Yesterday, I had the phone call/meeting with doctors which made me realize that my remaining time is short.
I have a second form of cancer now.
Truth be told, I have been quickly accumulating thinking in the back of my mind that this could happen. It has, just more quickly than I expected.
So, rather than continuing to accumulate, I will have to sell the collection I love to the next set of renters of these pieces.
I dont know how it will be done yet as there are various aven
Here are examples of Edward VII and George V Type Pennies.
S 3990 1903, 66Red
S 3990A, 1902 Low Tide, 65 Red
S 4051, 1915, 65 Red
S 4052 1912 H, 64 RB
S 4053, 1918 KN, 65 RB
S 4054, 1926 Modified Effigy, 64 RB
S 4055, 1928, 66 Red
S 4054 A, a gem 1927, no picture yet
Many of these came from the Baldwin Vault, where they were stored since issue.
Here is a selection of Victorian Penny types from my collection.
First up is an 1844 Head Copper Penny S 3948,, Ms 65 Red, reputed to be the last red gem penny in the former Baldwins vault.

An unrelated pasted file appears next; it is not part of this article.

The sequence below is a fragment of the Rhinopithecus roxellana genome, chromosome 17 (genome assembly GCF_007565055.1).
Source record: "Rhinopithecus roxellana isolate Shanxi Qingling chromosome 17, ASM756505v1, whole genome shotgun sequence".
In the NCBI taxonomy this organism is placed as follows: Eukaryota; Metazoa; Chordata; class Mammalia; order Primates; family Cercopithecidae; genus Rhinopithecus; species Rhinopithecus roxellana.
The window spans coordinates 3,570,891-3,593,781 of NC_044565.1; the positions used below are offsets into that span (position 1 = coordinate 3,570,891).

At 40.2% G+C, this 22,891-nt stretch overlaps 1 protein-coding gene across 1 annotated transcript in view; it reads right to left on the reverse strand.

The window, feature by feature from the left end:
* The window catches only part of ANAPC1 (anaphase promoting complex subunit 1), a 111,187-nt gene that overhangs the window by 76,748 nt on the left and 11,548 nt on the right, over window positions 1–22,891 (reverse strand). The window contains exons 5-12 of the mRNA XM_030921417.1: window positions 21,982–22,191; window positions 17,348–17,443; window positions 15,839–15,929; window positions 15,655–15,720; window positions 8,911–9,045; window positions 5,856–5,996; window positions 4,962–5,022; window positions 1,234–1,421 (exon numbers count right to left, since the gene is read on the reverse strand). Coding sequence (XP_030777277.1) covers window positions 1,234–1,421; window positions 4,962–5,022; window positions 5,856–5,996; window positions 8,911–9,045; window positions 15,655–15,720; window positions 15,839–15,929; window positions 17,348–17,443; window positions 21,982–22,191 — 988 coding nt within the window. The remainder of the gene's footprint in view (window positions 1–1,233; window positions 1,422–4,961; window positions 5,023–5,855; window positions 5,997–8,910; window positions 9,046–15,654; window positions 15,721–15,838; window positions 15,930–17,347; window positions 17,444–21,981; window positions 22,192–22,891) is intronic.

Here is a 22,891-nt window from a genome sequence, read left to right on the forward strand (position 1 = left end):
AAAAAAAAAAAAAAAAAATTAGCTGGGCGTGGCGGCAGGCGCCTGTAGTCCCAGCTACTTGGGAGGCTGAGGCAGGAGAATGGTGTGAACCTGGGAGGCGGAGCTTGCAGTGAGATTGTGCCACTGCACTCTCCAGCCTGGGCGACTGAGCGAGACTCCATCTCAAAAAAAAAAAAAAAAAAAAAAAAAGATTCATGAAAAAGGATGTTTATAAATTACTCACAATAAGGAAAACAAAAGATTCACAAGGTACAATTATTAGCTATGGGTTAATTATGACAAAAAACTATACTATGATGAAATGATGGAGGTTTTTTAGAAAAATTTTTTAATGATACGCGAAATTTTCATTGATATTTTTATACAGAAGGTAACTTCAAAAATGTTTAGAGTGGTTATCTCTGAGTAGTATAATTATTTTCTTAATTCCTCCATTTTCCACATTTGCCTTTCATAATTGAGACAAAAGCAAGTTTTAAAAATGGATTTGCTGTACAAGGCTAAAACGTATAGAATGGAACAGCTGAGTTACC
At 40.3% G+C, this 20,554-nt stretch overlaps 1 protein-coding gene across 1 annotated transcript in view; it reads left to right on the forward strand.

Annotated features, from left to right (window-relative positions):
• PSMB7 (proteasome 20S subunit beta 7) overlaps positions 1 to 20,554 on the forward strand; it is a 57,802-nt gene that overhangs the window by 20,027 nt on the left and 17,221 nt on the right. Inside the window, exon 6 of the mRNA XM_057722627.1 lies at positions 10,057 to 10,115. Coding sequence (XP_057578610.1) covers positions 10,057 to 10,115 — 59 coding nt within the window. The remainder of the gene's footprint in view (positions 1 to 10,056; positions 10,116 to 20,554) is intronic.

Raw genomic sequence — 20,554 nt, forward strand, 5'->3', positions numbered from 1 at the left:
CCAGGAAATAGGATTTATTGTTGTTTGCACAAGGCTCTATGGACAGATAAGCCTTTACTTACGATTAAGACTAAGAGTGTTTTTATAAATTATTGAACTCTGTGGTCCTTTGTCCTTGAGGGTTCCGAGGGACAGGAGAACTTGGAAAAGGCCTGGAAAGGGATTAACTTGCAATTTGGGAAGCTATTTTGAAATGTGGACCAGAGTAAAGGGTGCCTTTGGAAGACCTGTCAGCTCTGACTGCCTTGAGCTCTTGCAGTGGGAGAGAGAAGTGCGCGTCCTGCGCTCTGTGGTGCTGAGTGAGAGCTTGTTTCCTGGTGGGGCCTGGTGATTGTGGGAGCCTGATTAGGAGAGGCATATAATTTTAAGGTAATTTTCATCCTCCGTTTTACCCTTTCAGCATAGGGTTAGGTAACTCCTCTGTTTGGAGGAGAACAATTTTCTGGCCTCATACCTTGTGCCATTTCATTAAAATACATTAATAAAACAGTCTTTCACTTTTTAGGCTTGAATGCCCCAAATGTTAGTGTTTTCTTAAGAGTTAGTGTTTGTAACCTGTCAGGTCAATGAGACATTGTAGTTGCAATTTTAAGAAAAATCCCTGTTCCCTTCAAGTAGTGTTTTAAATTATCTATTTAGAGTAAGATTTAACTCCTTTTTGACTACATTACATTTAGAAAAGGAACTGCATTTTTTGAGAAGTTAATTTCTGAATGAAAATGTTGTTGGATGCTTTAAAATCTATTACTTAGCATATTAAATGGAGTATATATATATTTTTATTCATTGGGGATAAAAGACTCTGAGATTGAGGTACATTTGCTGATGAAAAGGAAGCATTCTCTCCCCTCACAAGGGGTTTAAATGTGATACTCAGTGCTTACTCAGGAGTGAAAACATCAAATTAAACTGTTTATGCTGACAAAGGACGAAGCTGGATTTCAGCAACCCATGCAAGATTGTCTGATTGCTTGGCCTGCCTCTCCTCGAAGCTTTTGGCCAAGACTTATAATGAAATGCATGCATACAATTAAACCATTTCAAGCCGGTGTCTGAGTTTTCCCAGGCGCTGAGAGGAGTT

Next is an 1863 Bronze Head Proof Penny. S 3954, PR 65 RB
Then an 1876 H Heaton Mint Penny, S 3955, MS 65 Red
An 1899 Veiled Head Penny, S 3961, MS 65 Red, Comes next
S 3961A is an 1895 Low Tide Penny High Tide Penny, Ms 65 RB
Lastly, S 3961B is an 1897 High Tide Penny, ungraded
Here is the first of a few installments on the various types of the British copper and bronze penny, a mainstay of everyday British commerce for generations.
Its story started with the copper pieces issued under license by the Soho Mint in the 1790s, as the Royal Mint did not have the technology required to produce this kind of quality at the time, and also had other priorities during the Napoleonic Wars. The 1797 piece shown here weighed one full ounce, and was roughly equal to the value o
Just got this back from NGC. An extremely lustrous silver medal, 303 years old, graded as a 64 plus. Purchased at auction in England. Certainly is a different allegory on the reverse than the James II medal. Whereas with James the crown is conferred by heaven (signifying the divine right of kings) , here it is given by Britannia, representing the people/nation.
Here is an example of the very rare 1897 High Tide Penny variety, which I picked up last week.